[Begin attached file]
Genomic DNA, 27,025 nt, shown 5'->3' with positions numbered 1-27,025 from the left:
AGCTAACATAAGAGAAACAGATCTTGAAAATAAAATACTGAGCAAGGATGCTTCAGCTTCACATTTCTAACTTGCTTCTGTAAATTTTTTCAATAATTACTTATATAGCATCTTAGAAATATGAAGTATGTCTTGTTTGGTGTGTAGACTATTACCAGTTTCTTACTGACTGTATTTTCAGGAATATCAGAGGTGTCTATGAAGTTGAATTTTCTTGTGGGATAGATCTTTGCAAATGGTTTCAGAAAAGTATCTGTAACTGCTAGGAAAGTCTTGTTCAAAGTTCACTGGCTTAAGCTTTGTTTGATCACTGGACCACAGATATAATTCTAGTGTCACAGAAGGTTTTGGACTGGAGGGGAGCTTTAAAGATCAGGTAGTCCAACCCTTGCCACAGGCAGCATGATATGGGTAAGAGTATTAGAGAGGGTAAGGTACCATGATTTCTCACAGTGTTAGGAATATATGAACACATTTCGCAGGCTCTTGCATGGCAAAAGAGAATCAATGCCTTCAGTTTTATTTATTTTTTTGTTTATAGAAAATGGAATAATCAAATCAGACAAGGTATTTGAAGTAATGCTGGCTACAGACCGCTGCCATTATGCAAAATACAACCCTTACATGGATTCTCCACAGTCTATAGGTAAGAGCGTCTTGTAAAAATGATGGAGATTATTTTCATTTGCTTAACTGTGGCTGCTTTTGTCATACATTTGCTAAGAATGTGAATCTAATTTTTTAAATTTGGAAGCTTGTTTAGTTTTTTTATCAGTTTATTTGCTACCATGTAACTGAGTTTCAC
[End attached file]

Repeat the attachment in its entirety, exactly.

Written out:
Genomic DNA, 27,025 nt, shown 5'->3' with positions numbered 1-27,025 from the left:
AGCTAACATAAGAGAAACAGATCTTGAAAATAAAATACTGAGCAAGGATGCTTCAGCTTCACATTTCTAACTTGCTTCTGTAAATTTTTTCAATAATTACTTATATAGCATCTTAGAAATATGAAGTATGTCTTGTTTGGTGTGTAGACTATTACCAGTTTCTTACTGACTGTATTTTCAGGAATATCAGAGGTGTCTATGAAGTTGAATTTTCTTGTGGGATAGATCTTTGCAAATGGTTTCAGAAAAGTATCTGTAACTGCTAGGAAAGTCTTGTTCAAAGTTCACTGGCTTAAGCTTTGTTTGATCACTGGACCACAGATATAATTCTAGTGTCACAGAAGGTTTTGGACTGGAGGGGAGCTTTAAAGATCAGGTAGTCCAACCCTTGCCACAGGCAGCATGATATGGGTAAGAGTATTAGAGAGGGTAAGGTACCATGATTTCTCACAGTGTTAGGAATATATGAACACATTTCGCAGGCTCTTGCATGGCAAAAGAGAATCAATGCCTTCAGTTTTATTTATTTTTTTGTTTATAGAAAATGGAATAATCAAATCAGACAAGGTATTTGAAGTAATGCTGGCTACAGACCGCTGCCATTATGCAAAATACAACCCTTACATGGATTCTCCACAGTCTATAGGTAAGAGCGTCTTGTAAAAATGATGGAGATTATTTTCATTTGCTTAACTGTGGCTGCTTTTGTCATACATTTGCTAAGAATGTGAATCTAATTTTTTAAATTTGGAAGCTTGTTTAGTTTTTTTATCAGTTTATTTGCTACCATGTAACTGAGTTTCAC